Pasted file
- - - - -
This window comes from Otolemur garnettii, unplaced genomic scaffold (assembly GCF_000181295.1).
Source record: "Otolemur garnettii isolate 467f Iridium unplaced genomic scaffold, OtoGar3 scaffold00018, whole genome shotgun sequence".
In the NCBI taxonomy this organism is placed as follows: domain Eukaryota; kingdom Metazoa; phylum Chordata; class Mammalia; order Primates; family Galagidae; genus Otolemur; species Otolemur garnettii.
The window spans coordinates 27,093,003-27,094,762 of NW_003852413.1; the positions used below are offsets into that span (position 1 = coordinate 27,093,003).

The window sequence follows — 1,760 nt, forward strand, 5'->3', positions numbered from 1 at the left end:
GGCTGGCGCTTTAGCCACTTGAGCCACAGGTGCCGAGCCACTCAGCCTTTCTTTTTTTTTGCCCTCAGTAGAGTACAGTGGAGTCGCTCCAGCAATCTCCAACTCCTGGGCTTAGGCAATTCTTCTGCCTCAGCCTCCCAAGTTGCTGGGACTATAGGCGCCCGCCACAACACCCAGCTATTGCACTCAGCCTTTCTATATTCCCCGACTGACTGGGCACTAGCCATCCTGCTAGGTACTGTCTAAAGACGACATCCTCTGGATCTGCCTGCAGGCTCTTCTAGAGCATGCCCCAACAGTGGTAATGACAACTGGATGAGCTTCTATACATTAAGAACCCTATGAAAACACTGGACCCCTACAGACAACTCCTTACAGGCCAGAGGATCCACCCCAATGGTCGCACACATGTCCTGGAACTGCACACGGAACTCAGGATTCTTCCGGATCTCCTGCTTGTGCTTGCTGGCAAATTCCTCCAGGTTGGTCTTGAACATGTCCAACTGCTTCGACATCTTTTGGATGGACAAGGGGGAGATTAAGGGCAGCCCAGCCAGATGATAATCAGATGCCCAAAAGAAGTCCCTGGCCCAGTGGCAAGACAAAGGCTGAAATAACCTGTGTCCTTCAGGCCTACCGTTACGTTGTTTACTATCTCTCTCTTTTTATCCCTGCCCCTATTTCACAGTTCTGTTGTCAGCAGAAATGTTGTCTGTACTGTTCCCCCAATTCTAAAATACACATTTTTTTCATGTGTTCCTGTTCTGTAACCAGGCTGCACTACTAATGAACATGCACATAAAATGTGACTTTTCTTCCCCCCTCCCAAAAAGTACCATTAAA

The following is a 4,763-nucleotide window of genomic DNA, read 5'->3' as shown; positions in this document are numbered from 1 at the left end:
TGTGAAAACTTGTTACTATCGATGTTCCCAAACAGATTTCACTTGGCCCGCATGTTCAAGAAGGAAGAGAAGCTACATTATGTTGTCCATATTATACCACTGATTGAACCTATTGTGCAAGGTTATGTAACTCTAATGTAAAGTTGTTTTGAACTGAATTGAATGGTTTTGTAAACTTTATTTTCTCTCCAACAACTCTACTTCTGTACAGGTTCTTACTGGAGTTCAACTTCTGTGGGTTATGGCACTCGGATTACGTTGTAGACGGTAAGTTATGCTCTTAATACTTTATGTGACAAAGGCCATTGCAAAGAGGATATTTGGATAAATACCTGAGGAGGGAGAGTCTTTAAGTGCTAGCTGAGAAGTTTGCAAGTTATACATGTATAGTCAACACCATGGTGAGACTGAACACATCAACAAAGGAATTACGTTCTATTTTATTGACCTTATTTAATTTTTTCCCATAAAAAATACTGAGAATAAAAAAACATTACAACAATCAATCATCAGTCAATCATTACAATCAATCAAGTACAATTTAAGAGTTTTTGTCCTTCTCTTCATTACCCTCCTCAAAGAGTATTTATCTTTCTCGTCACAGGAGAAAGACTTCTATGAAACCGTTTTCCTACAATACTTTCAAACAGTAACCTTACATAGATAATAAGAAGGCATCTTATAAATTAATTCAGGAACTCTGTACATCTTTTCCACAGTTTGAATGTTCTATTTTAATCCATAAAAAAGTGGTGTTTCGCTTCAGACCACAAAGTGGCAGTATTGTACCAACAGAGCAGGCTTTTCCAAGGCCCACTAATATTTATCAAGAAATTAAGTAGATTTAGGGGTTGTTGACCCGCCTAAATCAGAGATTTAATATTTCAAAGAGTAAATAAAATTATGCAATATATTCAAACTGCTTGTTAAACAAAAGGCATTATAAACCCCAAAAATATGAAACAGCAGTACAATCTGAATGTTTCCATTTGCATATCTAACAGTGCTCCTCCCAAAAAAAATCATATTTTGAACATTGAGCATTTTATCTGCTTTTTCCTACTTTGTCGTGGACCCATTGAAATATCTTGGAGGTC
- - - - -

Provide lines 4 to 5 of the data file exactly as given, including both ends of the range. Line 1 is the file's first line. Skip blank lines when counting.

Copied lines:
The window spans coordinates 27,093,003-27,094,762 of NW_003852413.1; the positions used below are offsets into that span (position 1 = coordinate 27,093,003).

The window sequence follows — 1,760 nt, forward strand, 5'->3', positions numbered from 1 at the left end: